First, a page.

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No. 42, Part I, 28 February 1997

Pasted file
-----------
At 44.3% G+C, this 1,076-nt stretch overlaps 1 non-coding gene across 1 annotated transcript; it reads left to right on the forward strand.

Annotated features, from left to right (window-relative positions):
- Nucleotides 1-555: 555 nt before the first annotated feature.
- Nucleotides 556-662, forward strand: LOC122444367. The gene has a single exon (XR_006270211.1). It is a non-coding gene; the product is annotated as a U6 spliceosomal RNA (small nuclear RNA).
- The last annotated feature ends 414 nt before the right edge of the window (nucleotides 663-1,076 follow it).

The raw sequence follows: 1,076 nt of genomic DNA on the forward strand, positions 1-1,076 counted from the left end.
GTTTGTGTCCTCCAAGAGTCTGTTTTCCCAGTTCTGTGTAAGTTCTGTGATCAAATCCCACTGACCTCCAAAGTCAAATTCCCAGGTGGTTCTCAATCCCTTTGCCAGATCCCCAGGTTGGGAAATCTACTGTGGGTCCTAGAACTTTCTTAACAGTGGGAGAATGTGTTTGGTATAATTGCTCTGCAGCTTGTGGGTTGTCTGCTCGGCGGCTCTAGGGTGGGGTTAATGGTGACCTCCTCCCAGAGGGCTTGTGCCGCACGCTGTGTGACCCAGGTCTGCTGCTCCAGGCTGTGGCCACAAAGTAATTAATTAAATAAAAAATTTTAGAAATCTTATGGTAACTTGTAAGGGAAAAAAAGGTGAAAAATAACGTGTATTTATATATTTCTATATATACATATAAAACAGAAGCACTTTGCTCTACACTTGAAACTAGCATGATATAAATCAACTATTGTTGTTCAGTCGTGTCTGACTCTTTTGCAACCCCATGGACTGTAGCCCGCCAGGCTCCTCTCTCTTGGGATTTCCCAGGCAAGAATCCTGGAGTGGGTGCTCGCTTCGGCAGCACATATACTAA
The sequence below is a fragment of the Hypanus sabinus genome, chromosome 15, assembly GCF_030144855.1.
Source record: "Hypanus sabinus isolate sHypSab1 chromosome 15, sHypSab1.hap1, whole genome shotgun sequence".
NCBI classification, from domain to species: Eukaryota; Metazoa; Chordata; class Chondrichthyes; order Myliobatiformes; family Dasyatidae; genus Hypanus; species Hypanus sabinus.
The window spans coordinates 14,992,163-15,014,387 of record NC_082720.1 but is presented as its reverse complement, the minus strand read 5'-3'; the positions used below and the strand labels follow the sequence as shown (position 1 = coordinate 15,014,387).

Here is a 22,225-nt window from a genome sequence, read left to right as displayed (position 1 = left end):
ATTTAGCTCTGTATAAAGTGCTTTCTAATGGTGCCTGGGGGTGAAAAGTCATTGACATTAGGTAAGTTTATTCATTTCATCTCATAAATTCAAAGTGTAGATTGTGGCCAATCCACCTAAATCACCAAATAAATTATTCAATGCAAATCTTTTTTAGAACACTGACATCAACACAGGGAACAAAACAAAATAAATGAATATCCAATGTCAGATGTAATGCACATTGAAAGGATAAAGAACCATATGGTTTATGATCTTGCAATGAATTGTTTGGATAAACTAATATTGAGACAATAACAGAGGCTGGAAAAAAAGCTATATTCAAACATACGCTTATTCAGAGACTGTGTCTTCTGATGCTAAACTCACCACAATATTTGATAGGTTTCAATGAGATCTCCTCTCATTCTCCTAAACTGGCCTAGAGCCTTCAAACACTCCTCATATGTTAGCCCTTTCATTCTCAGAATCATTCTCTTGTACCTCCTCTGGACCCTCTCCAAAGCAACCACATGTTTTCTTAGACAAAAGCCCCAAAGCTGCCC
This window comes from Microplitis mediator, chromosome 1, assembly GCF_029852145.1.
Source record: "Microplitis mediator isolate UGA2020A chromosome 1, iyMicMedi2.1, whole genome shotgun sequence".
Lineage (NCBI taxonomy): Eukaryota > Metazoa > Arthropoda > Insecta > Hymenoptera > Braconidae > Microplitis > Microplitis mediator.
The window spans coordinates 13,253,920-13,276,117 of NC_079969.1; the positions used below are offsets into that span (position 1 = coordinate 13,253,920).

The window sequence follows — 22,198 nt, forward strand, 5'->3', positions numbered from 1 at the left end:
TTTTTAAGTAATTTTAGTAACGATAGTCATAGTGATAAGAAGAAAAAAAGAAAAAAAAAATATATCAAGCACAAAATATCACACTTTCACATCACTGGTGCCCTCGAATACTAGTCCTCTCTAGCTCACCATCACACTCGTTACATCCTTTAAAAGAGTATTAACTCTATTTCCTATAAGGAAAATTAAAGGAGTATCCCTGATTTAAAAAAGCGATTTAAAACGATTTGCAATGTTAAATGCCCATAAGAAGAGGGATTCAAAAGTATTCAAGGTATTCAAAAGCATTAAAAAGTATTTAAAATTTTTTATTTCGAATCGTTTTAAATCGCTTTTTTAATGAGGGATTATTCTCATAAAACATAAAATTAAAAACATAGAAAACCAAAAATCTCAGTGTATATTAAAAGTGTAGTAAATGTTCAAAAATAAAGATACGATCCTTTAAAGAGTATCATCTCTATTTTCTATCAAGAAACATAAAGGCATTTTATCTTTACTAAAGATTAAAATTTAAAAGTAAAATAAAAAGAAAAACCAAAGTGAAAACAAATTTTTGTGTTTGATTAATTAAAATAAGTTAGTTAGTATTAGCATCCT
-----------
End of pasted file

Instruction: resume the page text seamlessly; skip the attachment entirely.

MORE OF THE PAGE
This is Part I of the Open Media Research Institute's Daily Digest. Part I is a compilation of news concerning Russia, Transcaucasia and Central Asia. Part II, covering Central, Eastern, and Southeastern Europe is distributed simultaneously as a second document. Back issues of the OMRI Daily Digest, and other information about OMRI, are available through OMRI's WWW pages: http://www.omri.cz/Index.html ^^^^^^^^^^^^^^^^^^^^^^^^^^^^^^^^^^^^^^^^^^^^^^^^^^^^^^^^^^^^^^^^^^^^^^^^ In the 7 March issue of OMRI's journal, TRANSITION: BALKAN UNREST - Pyramid Schemes Leave Albania on Shaky Ground - Back to the Basics in Bulgaria - Protests in Serbia Raise Hopes of Reconciliation in Kosovo - In Post-Dayton Balkans, Change Comes Where It's Least Expected PLUS... - RUSSIA: Chernomyrdin: A Prime Minister Without Politics - VIEWPOINT: Azerbaijan: Democracy in a State of Emergency and: Reviving the Black Sea For subscription information about OMRI's new monthly, send an e-mail message to firstname.lastname@example.org ^^^^^^^^^^^^^^^^^^^^^^^^^^^^^^^^^^^^^^^^^^^^^^^^^^^^^^^^^^^^^^^^^^^^^^^^ RUSSIA YELTSIN, CLINTON DISCUSS SUMMIT AGENDA. During a 27 February telephone conversation, President Yeltsin and his U.S. counterpart, Bill Clinton, agreed on an agenda for their scheduled 20-21 March summit in Helsinki, Russian and Western agencies reported. The meeting will focus on three broad topics--European security and NATO expansion, arms control, and bilateral economic ties. Other issues, such as the Russian Ministry of Atomic Energy's evasion of U.S. export controls on supercomputers, could also come up. The Journal of Commerce reported on 27 February that the U.S. may ask Moscow to return the IBM RS/6000 SP computer it recently bought through an unspecified European middleman (see OMRI Daily Digest, 25 February 1997). The computer can perform 10,000 million theoretical operations per second (MTOPS), while U.S. regulations require individual approval of any sales to Russia of computers capable of more than 2,000 MTOPS. -- Scott Parrish YELTSIN DISPARAGES THE BUDGET. In a short, four minute radio address on 28 February, President Yeltsin said he was "reluctant" to sign the budget on 25 February because he doubted the government could fulfill its conditions, ITAR-TASS. Yeltsin blamed the Duma for altering the draft budget under the influence of "populism and lobbying interests." The government is already being forced to resort to issuing state bonds and even more nebulous "state guarantees" in lieu of cash payments. For example, gold miners are complaining that the Finance Ministry is paying off its 1.8 trillion ruble ($320 million) debt for gold deliveries with state bonds, Izvestiya reported on 28 February. Finance Minister Aleksandr Livshits told the Financial Times on 25 February that the government will try to limit state guarantees for commercial bank loans to 4 trillion rubles this year. -- Peter Rutland YELTSIN MEETS FAR EAST MILITARY DISTRICT COMMANDER. President Yeltsin met on 27 February with Col.-Gen. Viktor Chechevatov, commander of the Far East Military District, Russian and Western agencies reported. Chechevatov, widely rumored to be a possible successor to Defense Minister Igor Rodionov, denied afterwards that he and Yeltsin had discussed personnel issues. Unlike Rodionov, who has repeatedly warned that the Russian military is on the verge of disintegration, Chechevatov termed the current situation "serious" but added that "the troops are controllable and capable of functioning." In his 28 February radio address, Yeltsin did not mention Rodionov, who the previous day canceled a scheduled 3-5 March visit to Armenia. The president reaffirmed his commitment to introducing a professional military. While admitting that the 1997 budget provides inadequate funding for military reform, he called on the armed forces to exploit unspecified "reserves" to finance it. -- Scott Parrish UNIONS TO GO AHEAD WITH NATIONAL PROTEST DESPITE GOVERNMENT PLEA. The General Council of the Federation of Independent Trade Unions (FNPR) resolved on 27 February to go ahead with a national day of protest on 27 March despite a government request that the action be called off, RTR reported. An early NTV report said Labor Minister Gennadii Melikyan met with FNPR Chairman Mikhail Shmakov in an attempt to halt the protest, but it later quoted Melikyan as saying their meeting was not directly linked to the day of action. After confirming that the protest would go ahead, the FNPR council appealed to President Yeltsin to sack the government because of its failure to prevent the growth in wage arrears, ITAR-TASS reported. Arrears total about 49 trillion rubles ($8.6 billion), of which 9.5 billion are owed by the state. Communist leader Gennadii Zyuganov told the council that the KPRF will take an active part in the protest. -- Penny Morvant MORE CRITICISM OF ORT COVERAGE. Russian Public TV (ORT) has frequently drawn criticism from various opposition politicians; during the last week, the State Duma revoked the accreditation of an ORT correspondent and representatives of the Agrarian Union complained about ORT coverage of their recent conference, ITAR-TASS reported on 27 February. But increasingly, supporters of Yeltsin are also speaking out against the network. Moscow Mayor Yurii Luzhkov recently accused ORT of carrying out a campaign to discredit him (inspired by Presidential Chief of Staff Anatolii Chubais and Security Council Deputy Secretary Boris Berezovskii), and ORT General Director Sergei Blagovolin criticized his own network's coverage of Luzhkov, Izvestiya reported on 28 February. Izvestiya commented that Berezovskii remains the most influential figure at ORT, despite having officially left the network's board of directors in December. Blagovolin will likely be replaced soon, perhaps with ORT News Director Kseniya Ponomareva, the paper added. -- Laura Belin YELTSIN TO RESHUFFLE PUBLIC RELATIONS TEAM. President Yeltsin has decided to reshuffle his public relations team in apparent dissatisfaction with its work during his illness, Nezavisimaya gazeta wrote on 28 February. The paper also expects the presidential press service to be reorganized in the near future; presidential spokesman Sergei Yastrzhembskii said the press service "will diminish its activity, because President Yeltsin wants to increase the number of his own meetings with journalists." The paper argued that the reshuffle in Yeltsin's public relations team may be linked to Anatolii Chubais's possible move from presidential chief of staff to first deputy prime minister (see OMRI Daily Digest 27 February 1997). Both Yastrzhembskii and Mikhail Lesin, who resigned as chief of public relations for the presidential administration this week, are close to Chubais. -- Nikolai Iakoubovski CHECHNYA ADOPTS DEATH PENALTY FOR KIDNAPPING. Chechen President Aslan Maskhadov on 27 February decreed that kidnapping will be punishable by death in Chechnya. Chechen Interior Minister Kazbek Makhashev told Kommersant-Daily that 349 people were reported to have been kidnapped in the republic between December 1994 and January 1997, although the actual number may be much higher. Two Russian TV (RTR) journalists were recently released and one Italian reporter remains in captivity. The kidnappings could be result of conflicts between Chechen field commanders, or part of an effort to show Maskhadov's inability to control the republic. The kidnappers may simply be criminals intent on extorting money. The Chechen decree came on the anniversary of Russia's admission to the Council of Europe. The council has protested Russia's failure to carry out its promise to eliminate the death penalty. Over the past year, Russia has executed more than 50 convicts, although none since August. -- Robert Orttung PRIMAKOV IN LONDON. Russian Foreign Minister Yevgenii Primakov met with British Prime Minister John Major in London on 27 February to discuss European security and bilateral ties, ITAR-TASS reported. A member of the Russian delegation told the agency that Primakov was "satisfied" with the talks, adding that Major had expressed support for concluding a NATO-Russia charter prior to the alliance's planned July summit, at which prospective East European members will be invited to begin accession talks. Primakov, however, said that the content of the charter, which Moscow insists take the form of a legally binding agreement, is more important than its timing. Noting recent critical commentary on NATO's expansion plans in the British press, ITAR-TASS noted that Primakov's visit, which includes a 28 February address to the Royal Institute of International Affairs, is aimed at influencing British public opinion on the issue. -- Scott Parrish KUZNETSOV ON AVRASYA TRIAL, WEAPONS SALES. Russian Ambassador to Turkey Vadim Kuznetsov has expressed Moscow's concerns over the trial of nine people who were allegedly involved in the highjacking of the Avrasya ferryboat in January 1996, Cumhuriyet reported on 27 February. Kuznetsov said he is disturbed at the Istanbul State Security Court's decision to try the ongoing case as "interference in the vessel's direction" rather than a terrorist act. He also said Russia is prepared to sell Turkey a wide variety of arms, including assault helicopters, missile systems, tanks, and light arms. Kuznetzov delivered his twin messages to Turkish reporters the day after Turkish Defense Minister said Ankara would look "elsewhere" for its military hardware needs if the U.S. does not annul a congressional suspension imposed on a delivery of weapons originally headed for Turkey. -- Julide Mollaoglu ANGRY MINERS STORM GOVERNMENT BUILDING IN KEMEROVO OBLAST. A group of miners from the town of Salair in Kemerovo Oblast broke into the local city administration building on 27 February to protest wage arrears, ITAR-TASS reported. The staff of the loss-making Salair lead and zinc mining enterprise have not been paid for nine months but have been able to purchase bread in exchange for tokens, according to Kommersant-Daily on 28 February. On 25 February, when bread deliveries did not arrive in the town's shops, the workers decided to march on the building; another group stormed the enterprise's accounting office and demanded a meeting with the oblast administration. Kemerovo Oblast deputy head Dmitrii Chirakadze said the authorities have sent money to Salair to cover the wages of budget workers and social benefits in an attempt to help the miners' families, but the workers have not yet been paid. -- Penny Morvant OIL PRIVATIZATION PLANS. The State Privatization Committee (GKI) has approved a plan for the privatization of Rosneft, Ekho Moskvy reported on 27 February. The state will retain 51% of the shares, 25% will be offered to Rosneft workers, and 24% will be sold in public auction, which is expected to raise 500 billion rubles ($88 million). Rosneft is about the ninth largest oil company in Russia: in 1996 produced 13.1 million metric tons of oil and refined 4.8 million tons. Rosneft plans to issue Eurobonds worth $200 million in March, Segodnya reported on 25 February. Izvestiya on 27 February wrote that the Ministry of Fuel and Energy plans to create a new oil conglomerate comprising Rosneft, Slavneft, Vostochnya Oil, and Sibur, which would control 15-20% of the oil sector. Unlike the natural gas industry, the oil industry was broken up into 16 independent companies after 1991. -- Peter Rutland TRANSCAUCASIA AND CENTRAL ASIA NEW CASUALTIES IN ABKHAZIA. Three Abkhaz soldiers were shot dead in Abkhazia's troubled Gali district by unidentified gunmen, according to a 25 February Sakinform report monitored by the BBC. The commander of the Russian peacekeeping forces, Maj.-Gen. Dolya Babenkov, warned that his troops will "adequately react to any terrorist acts," ITAR-TASS reported. Abkhaz Foreign Minister Konstantin Ozgan accused Georgia of starting a "terrorist war" against its breakaway republic. Igor Akhba, the Abkhaz representative to Russia, said that the recent outbreak of violence is a sign of an impending "forcible resolution" of the Abkhaz conflict by Georgia. Meanwhile, according to 26 February BGI (news agency) report monitored by BBC, Abkhaz President Vladislav Ardzinba said that the republic's parliament is currently preparing a declaration of independence from Georgia. -- Emil Danielyan ARMENIA TO SEEK A NEW KIND OF U.S. AID. During a meeting with a group of U.S. Congressmen in Washington, Armenian Foreign Minister Aleksandr Arzumanyan called for a "new kind" of U.S. aid to Armenia, RFE/RL reported on 26 February. Arzumanyan argued that Armenia, the second largest per capita recipient of U.S. aid among the former Soviet states, has reached the point where it needs more development and technical assistance, rather than humanitarian aid, in order to attract foreign investment. A spokesman for the Armenian Embassy in Washington, Mikael Bagratuni, told RFE/RL that the Armenian delegation requested a meeting with Secretary of State Madeleine Albright but was told that she is "recuperating from her around-the-world trip." -- Emil Danielyan TURKMEN PRESIDENT IN ALMATY. Kazakstani President Nursultan Nazarbayev and his visiting Turkmen counterpart, Saparmurad Niyazov, discussed a wide range of regional issues, particularly the Caspian Sea, and signed a clutch of intergovernmental agreements in Almaty on 27 February, Russian and Western media reported the same day. Nazarbayev was quoted as saying that the two-day official visit represents a "breakthrough in all respects" and said the two countries have "immense" common interests, specifically pointing to their desire to export hydrocarbon reserves. Both presidents declared their belief that the Caspian should be temporarily divided into national sectors to avoid conflict while the sea's legal status is defined. The two sides also signed several agreements on cooperation, including investment protection, double taxation, and cooperation in the spheres of science, technology, health care, and tourism. -- Lowell Bezanis TAJIKISTAN UPDATE. The Tajik Presidential Guard and the United Tajik Opposition forces have been launching attacks against forces loyal to the outlaw Sadirov brothers since 25 February, Russian and Western media reported on 27 February. The Tajik government claims to have killed 21 members of the gang and driven the pro-Sadirov group out of the Obi-Garm area, while the UTO forces claim to have killed another 25. The region's difficult terrain makes it unlikely that the Sadirov band will be quickly defeated. Meanwhile, the latest round of inter-Tajik talks, begun on 26 February, continued in Moscow on 27 February and are expected to go on for another week, ITAR-TASS reported the same day. In other news, 13 metric tons of emergency medical supplies, for combating an outbreak of typhoid fever in Tajikistan reached Dushanbe from Moscow on 27 February, Russian media reported the same day. The Tajik authorities have thanked Russia for aid estimated at 4 billion rubles ($700,000). -- Lowell Bezanis CORRECTION: The OMRI Daily Digest of 26 February incorrectly reported that Topchubek Turgunaliev, the chairman of the Erkin Kyrgyzstan party, will reside in Bishkek and report monthly to the authorities. In fact, he is being sent to Penal Colony no. 34, 30 km from Bishkek, to serve his four-year sentence, RFE/RL reported on 26 February. [As of 12:00 CET] Compiled by Victor Gomez ------------------------------------------------------------------------ Copyright (c) 1997 Open Media Research Institute, Inc. All rights reserved. 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